By Seth Daniel
Beyond the soothing sounds of music, one of the true joys for those making music is working with other musicians to come together to play one harmonious piece.
That’s the case with a symphony or a philharmonic or a chorus, but nowhere is it more pronounced than with a handbell choir, where – in the case of the Back Bay Ringers – 17 individual musicians come together to form on unified instrument.
“It really is the ability of getting 17 people to play as an ensemble and working out all the the little nuances in a piece together and becoming one,” said Griff Gall, the founding Artistic Director of the Back Bay Ringers and a South End resident since 2003. “It’s like a great puzzle.”
That harmonious effort by numerous different bell ringers also speaks to Executive Director, who is also part of the 17-person ensemble.
“It’s a very unique experience,” she said this week, following the group’s sold out Christmas concert last Friday, Dec. 16, at the First Church in Boston (Back Bay). “Everyone is independent and of themselves. It’s like putting tape on the keys of a piano and playing in unison. If you’re gone, it matters. If you haven’t practiced, it matters. No one stands out; everyone is in unison and acting together.”
Handbell choirs are typically made up of 14 to 20 people, though Gall said there are no restrictions. Each member is assigned to play a certain part of the notes with differing bells – picking up and ringing each bell at the appropriate time and in the appropriate rhythm. The coordination takes time, practice and talent, and Gall and Matson said the Back Bay Ringers have auditions and have been together for some time.
They are all on the same page, Matson said, so they often don’t need to work very hard to know what one another is doing.
“They are expected to take music home and to practice the rhythms and the programs and how to work out the problems so that when we come together in rehearsal on a Monday night, we can focus on making music,” said Gall.
Gall started the group in 2003, having previously conducted a handbell choir at Trinity Church in Back Bay. He started the Back Bay Ringers as the nation’s first handbell choir dedicated to members and friends of the LGBT community. That came after he developed a liking for the handbells when he was a freshman in college, at New Jersey’s Westminster Choir College. The handbells were the only instrument ensemble at the college, and after hearing them played for the first time, he decided to give them a try.
He “rang” during his four years at Westminster, and then stepped away.
Upon moving to Boston, he picked it back up and has continued every since. In addition to the Ringers, he’s a music teacher in Danvers and directs a small handbell choir there. He also directs a handbell choir at Salem State University as well.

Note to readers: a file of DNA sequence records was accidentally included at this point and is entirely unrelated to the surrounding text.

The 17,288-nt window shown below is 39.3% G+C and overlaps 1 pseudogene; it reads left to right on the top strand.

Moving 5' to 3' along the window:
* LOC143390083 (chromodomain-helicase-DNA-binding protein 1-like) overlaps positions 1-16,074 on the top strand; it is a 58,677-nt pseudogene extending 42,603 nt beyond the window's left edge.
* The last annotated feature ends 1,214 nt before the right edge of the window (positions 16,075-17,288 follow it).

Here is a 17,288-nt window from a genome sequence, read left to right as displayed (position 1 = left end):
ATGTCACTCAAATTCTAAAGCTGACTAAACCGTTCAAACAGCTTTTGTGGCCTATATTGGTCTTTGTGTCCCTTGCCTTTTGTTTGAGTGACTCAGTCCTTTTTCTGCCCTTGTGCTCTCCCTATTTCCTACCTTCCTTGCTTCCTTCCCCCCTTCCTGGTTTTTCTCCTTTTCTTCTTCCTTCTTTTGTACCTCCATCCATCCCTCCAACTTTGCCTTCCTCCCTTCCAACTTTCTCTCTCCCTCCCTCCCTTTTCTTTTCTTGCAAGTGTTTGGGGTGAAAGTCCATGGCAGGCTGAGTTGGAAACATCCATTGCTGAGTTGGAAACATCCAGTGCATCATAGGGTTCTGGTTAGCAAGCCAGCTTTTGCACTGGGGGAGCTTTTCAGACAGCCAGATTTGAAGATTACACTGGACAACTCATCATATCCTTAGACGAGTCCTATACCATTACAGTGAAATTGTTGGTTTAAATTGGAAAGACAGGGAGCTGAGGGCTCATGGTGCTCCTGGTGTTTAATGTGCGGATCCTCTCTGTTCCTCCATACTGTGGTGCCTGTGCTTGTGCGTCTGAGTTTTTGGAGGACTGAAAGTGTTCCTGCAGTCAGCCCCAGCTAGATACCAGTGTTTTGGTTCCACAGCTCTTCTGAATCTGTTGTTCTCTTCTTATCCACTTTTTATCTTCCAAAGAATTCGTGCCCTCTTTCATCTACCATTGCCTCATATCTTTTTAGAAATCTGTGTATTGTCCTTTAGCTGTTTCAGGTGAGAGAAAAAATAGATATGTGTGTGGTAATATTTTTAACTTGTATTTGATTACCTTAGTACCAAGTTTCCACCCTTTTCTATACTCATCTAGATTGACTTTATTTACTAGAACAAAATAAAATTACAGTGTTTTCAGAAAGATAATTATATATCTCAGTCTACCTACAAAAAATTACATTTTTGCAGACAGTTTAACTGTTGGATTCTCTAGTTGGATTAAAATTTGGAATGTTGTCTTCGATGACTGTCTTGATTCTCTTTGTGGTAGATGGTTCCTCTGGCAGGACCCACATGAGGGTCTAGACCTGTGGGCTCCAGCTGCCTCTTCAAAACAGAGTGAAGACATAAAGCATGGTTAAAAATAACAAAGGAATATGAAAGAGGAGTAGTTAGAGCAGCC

For Matson, she started “ringing” at her church when her children were young as an interesting new pastime. She hasn’t stopped since.
“It’s really been quite a journey,” she said. “I’ve been ringing for 20 years, but have been with the Back Bay Ringers for about 10 years, starting here in 2007. We have had great leadership through previous executive directors and the board and artistic talent from Griff and each ringer. We’ve grown at a nice pace. This year has been an exciting season.”
The season has included a whirlwind tour for the holiday season this month, with sell-out crowds in Framingham, Rockport and Back Bay’s First Church. A smaller ensemble of Ringers were also selected to kick off the holiday season in a presentation with Mayor Martin Walsh in late November.
Then, on Dec. 7, the Ringers were chosen to perform two songs in a special fundraising concert with the Boston Pops, called the Company Christmas.
“The whole experience was humbling for the group and personally for me too,” said Matson. “They were complete professionals.”
Gall said the Ringers have noticed that their appeal is growing, as is the appreciation for the art of the handbell choir. He noted the three sellout shows this December, and said as they travel to places outside of Boston year after year, they notice that they’ve developed a following. Crowds have also become more diversified, he said, and gave a lot of credit to ArtsBoston for helping to promote the Ringers.
“For us this season, we as an organization were really surprised by how many people were coming to a handbell concert for the first time,” he said. “There was a smaller amount of people at our concerts when we first started – other handbell ringers and members, but now we’re really starting to see people who are looking for a handbell concert and group…We’re excited about that.”
The group will now take some time off to enjoy the holiday season and rest up for their Spring Season. Practices begin in January, and they will be gearing up for Boston Handbell Festival at the Old South Church in May.
Additionally, they will be performing a benefit concert in June at First Church to fund the LGBT Asylum foundation of Worcester. That foundation provides safe harbor to LGBT individuals from third world countries who are in danger.